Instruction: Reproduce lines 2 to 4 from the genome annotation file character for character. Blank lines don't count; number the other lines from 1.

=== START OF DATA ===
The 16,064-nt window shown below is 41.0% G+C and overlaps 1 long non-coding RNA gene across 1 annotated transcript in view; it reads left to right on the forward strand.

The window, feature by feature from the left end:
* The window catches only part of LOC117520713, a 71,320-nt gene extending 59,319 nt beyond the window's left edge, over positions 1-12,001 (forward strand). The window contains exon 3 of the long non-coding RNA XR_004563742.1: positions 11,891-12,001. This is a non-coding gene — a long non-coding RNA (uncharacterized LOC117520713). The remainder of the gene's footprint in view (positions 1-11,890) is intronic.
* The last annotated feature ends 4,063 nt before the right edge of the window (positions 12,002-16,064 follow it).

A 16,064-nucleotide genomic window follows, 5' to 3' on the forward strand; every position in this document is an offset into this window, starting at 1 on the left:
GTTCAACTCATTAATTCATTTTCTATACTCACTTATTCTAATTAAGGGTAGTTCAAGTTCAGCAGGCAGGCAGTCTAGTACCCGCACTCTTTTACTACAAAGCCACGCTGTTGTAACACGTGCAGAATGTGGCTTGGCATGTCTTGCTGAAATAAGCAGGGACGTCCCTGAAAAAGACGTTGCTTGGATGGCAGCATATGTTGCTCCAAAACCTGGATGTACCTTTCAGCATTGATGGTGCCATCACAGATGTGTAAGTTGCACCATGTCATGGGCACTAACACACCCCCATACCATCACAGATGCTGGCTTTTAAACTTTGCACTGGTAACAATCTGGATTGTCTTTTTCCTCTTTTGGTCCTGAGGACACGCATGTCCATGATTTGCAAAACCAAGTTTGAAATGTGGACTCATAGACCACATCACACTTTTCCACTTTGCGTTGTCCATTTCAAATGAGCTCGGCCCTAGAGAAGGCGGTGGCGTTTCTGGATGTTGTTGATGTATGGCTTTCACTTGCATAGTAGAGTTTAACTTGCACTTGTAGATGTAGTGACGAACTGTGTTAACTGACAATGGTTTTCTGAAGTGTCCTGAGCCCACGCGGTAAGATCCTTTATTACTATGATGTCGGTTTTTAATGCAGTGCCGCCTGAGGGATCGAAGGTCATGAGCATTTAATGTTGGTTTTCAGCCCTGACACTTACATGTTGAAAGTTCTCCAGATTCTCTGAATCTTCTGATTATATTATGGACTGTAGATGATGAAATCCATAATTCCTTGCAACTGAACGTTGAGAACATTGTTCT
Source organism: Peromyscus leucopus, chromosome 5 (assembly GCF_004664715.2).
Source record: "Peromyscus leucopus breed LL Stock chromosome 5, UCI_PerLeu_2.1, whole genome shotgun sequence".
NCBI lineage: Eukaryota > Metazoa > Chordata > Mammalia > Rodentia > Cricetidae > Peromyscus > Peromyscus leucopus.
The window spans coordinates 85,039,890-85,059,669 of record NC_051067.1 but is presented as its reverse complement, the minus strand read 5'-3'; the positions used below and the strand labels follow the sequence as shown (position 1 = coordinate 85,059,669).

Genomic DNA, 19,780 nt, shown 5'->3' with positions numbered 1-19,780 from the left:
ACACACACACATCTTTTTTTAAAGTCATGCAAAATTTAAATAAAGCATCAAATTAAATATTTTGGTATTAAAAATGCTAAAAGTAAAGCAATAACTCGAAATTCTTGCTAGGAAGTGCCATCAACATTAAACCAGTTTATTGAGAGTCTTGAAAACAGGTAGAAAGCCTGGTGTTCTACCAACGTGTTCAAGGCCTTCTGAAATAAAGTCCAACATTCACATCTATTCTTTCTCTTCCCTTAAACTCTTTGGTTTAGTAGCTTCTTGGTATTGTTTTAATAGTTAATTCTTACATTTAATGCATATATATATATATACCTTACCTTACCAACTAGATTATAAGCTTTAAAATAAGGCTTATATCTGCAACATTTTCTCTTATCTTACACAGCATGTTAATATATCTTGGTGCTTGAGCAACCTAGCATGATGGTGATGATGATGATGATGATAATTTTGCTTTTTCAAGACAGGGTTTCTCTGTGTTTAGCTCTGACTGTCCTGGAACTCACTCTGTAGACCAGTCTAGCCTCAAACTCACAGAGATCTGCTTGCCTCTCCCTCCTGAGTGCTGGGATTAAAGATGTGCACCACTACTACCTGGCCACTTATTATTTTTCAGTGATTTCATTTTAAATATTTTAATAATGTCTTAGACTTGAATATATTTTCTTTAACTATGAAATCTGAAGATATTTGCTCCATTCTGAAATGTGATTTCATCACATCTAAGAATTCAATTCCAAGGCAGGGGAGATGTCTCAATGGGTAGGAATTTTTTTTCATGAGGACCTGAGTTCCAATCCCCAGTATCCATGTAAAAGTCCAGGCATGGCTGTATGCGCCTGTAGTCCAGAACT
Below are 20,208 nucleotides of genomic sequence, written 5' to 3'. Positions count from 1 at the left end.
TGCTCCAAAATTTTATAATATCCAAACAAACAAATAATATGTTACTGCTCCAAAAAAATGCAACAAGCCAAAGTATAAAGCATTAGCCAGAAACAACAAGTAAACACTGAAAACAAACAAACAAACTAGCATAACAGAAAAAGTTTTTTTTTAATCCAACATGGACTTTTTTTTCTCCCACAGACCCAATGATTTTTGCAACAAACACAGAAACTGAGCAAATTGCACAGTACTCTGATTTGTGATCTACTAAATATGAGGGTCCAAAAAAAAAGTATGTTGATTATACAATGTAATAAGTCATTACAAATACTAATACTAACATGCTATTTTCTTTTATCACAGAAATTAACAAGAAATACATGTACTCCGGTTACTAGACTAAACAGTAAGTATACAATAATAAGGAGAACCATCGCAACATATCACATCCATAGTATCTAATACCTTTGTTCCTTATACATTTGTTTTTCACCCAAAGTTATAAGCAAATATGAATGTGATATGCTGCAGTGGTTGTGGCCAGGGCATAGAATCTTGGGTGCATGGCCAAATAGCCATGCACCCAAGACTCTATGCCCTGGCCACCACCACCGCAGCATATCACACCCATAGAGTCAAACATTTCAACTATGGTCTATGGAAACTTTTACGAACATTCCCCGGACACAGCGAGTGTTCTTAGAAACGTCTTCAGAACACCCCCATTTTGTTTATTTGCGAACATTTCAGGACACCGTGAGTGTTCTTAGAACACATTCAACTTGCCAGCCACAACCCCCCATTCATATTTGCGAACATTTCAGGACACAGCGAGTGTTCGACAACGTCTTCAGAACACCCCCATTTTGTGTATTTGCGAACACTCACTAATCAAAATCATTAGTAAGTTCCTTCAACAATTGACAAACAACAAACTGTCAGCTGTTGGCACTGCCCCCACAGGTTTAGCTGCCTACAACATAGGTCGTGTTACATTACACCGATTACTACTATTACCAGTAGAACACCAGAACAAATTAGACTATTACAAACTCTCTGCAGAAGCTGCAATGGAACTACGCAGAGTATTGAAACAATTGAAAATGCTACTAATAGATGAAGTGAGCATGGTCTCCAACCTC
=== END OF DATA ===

The window, feature by feature from the left end:
* The window catches only part of LOC117520713, a 71,320-nt gene extending 59,319 nt beyond the window's left edge, over positions 1-12,001 (forward strand). The window contains exon 3 of the long non-coding RNA XR_004563742.1: positions 11,891-12,001. This is a non-coding gene — a long non-coding RNA (uncharacterized LOC117520713). The remainder of the gene's footprint in view (positions 1-11,890) is intronic.
* The last annotated feature ends 4,063 nt before the right edge of the window (positions 12,002-16,064 follow it).